Monday, November 19, 2012

Sermon by George Murnaghan

What Being a Member of Redeemer Means to Me
George Murnaghan
November 18, 2012

A few months ago, Kate and I had a conversation in which I expressed some thoughts about what it means to me to be a member of Redeemer, and Kate offered that this topic might be worth preaching on some time.  So here I am.

But me being up here is not quite that simple.  For the friends and family who have known me the longest, the idea that I would be an active congregant at a church, let alone preaching a sermon, doesn’t square easily with the George they have known.  For while I had a church-going, Episcopalian upbringing, once I was confirmed, I had in essence fulfilled my familial requirement, and seeing no strong reason to continue attending church, I stopped going.  I guess you could call it the “13 and out” program.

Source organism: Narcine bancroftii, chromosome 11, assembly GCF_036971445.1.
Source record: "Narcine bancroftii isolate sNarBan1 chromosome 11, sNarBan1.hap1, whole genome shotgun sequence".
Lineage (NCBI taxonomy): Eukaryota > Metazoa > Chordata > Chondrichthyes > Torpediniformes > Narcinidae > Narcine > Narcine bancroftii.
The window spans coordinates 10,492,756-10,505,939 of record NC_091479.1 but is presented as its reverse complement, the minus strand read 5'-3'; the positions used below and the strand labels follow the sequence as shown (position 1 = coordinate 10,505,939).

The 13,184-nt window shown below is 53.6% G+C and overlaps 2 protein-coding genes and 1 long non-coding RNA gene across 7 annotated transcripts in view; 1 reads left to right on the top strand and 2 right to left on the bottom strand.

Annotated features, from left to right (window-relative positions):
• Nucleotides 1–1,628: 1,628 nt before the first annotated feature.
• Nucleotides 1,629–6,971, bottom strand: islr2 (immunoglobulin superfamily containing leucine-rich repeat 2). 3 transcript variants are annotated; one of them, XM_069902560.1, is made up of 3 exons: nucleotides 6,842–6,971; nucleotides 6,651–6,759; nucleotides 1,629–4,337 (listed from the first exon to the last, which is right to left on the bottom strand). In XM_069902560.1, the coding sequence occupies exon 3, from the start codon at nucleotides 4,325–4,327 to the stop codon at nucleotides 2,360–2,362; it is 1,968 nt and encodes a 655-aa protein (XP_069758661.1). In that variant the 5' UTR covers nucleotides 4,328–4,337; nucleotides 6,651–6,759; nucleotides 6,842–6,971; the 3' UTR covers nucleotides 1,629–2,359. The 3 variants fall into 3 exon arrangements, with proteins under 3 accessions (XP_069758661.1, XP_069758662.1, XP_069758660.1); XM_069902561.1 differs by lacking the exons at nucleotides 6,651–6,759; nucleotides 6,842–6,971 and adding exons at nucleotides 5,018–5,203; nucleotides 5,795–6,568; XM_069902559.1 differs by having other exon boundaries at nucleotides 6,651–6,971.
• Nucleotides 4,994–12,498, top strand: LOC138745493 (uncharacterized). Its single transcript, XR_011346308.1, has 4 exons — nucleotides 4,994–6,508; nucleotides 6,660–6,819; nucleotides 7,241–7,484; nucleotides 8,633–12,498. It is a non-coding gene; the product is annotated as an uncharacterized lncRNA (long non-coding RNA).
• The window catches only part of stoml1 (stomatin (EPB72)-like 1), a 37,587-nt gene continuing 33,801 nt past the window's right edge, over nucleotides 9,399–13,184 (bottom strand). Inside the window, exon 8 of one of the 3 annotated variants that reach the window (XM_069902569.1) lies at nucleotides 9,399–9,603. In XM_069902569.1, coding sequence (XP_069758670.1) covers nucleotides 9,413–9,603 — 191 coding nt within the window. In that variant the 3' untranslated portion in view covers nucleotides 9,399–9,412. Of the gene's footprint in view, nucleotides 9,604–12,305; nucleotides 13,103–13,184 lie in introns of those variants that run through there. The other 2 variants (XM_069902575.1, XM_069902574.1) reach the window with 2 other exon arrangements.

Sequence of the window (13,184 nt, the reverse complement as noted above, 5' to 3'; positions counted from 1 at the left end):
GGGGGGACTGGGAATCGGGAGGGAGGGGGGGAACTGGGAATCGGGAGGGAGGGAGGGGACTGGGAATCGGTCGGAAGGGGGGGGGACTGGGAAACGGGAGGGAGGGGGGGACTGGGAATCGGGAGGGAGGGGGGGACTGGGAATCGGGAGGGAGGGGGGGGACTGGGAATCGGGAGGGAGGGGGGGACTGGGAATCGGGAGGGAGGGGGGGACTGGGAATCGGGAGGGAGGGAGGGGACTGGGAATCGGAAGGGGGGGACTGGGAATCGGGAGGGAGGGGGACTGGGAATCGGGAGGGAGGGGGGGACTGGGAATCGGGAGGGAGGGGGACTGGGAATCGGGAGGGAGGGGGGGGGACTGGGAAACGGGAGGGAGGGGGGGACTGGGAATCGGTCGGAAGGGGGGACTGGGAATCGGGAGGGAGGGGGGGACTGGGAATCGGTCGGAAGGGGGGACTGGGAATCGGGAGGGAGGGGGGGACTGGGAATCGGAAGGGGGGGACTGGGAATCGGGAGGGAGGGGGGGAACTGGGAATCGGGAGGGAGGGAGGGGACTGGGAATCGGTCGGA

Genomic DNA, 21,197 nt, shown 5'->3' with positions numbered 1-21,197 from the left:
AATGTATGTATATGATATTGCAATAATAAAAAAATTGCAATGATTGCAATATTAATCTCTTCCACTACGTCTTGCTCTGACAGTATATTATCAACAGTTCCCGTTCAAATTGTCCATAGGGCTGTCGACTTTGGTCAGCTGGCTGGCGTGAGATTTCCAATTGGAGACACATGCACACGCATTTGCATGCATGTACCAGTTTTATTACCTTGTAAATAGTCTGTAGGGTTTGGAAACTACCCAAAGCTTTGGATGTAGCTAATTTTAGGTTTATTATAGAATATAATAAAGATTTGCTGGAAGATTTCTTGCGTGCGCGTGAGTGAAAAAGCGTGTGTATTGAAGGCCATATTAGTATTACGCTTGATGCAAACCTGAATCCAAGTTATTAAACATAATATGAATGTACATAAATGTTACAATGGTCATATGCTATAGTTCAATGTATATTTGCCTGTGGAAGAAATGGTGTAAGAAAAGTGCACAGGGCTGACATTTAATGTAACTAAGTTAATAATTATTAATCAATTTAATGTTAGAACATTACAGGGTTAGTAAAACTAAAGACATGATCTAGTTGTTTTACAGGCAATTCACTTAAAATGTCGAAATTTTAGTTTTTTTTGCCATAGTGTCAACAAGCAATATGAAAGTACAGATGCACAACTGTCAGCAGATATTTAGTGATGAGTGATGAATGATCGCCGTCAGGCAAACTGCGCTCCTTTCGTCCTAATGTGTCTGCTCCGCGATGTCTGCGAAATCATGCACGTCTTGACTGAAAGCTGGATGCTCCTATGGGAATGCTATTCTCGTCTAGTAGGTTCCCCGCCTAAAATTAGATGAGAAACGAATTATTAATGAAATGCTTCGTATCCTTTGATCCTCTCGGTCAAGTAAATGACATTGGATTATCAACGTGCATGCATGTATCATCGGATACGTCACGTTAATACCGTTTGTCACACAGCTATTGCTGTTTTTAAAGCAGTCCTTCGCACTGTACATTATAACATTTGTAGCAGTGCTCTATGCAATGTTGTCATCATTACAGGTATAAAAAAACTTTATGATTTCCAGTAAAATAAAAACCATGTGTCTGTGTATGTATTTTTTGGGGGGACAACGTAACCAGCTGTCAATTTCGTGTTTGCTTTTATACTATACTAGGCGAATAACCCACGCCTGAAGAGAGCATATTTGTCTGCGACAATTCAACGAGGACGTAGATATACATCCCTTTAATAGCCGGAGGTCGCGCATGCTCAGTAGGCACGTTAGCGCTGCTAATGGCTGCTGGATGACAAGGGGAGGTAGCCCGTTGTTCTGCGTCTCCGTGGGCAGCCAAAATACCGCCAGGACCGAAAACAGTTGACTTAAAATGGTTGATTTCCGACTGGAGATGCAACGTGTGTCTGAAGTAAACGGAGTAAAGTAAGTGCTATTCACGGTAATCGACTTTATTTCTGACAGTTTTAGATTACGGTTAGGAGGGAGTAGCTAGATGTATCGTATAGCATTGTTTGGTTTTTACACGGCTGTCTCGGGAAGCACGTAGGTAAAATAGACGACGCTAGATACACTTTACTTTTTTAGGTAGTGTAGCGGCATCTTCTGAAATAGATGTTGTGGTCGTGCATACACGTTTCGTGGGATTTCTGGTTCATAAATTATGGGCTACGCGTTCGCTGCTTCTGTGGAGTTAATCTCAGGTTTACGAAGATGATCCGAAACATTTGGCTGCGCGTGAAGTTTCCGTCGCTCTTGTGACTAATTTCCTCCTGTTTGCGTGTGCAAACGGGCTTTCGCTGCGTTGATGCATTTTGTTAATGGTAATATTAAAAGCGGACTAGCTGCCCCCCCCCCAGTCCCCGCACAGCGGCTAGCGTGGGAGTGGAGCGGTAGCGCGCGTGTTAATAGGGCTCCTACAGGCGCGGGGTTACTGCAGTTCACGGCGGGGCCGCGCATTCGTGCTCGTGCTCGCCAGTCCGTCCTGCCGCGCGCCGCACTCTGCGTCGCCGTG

As a young adult, I had the sense that religion wasn’t all that important in my life.  I was busy with the business of life, establishing myself in my career, my friends, family and ultimately marriage.

Years later, in the aftermath of a divorce and despite success in my career and in my community – what one might call being “established” – I nonetheless began to feel that there was something more, something I was missing.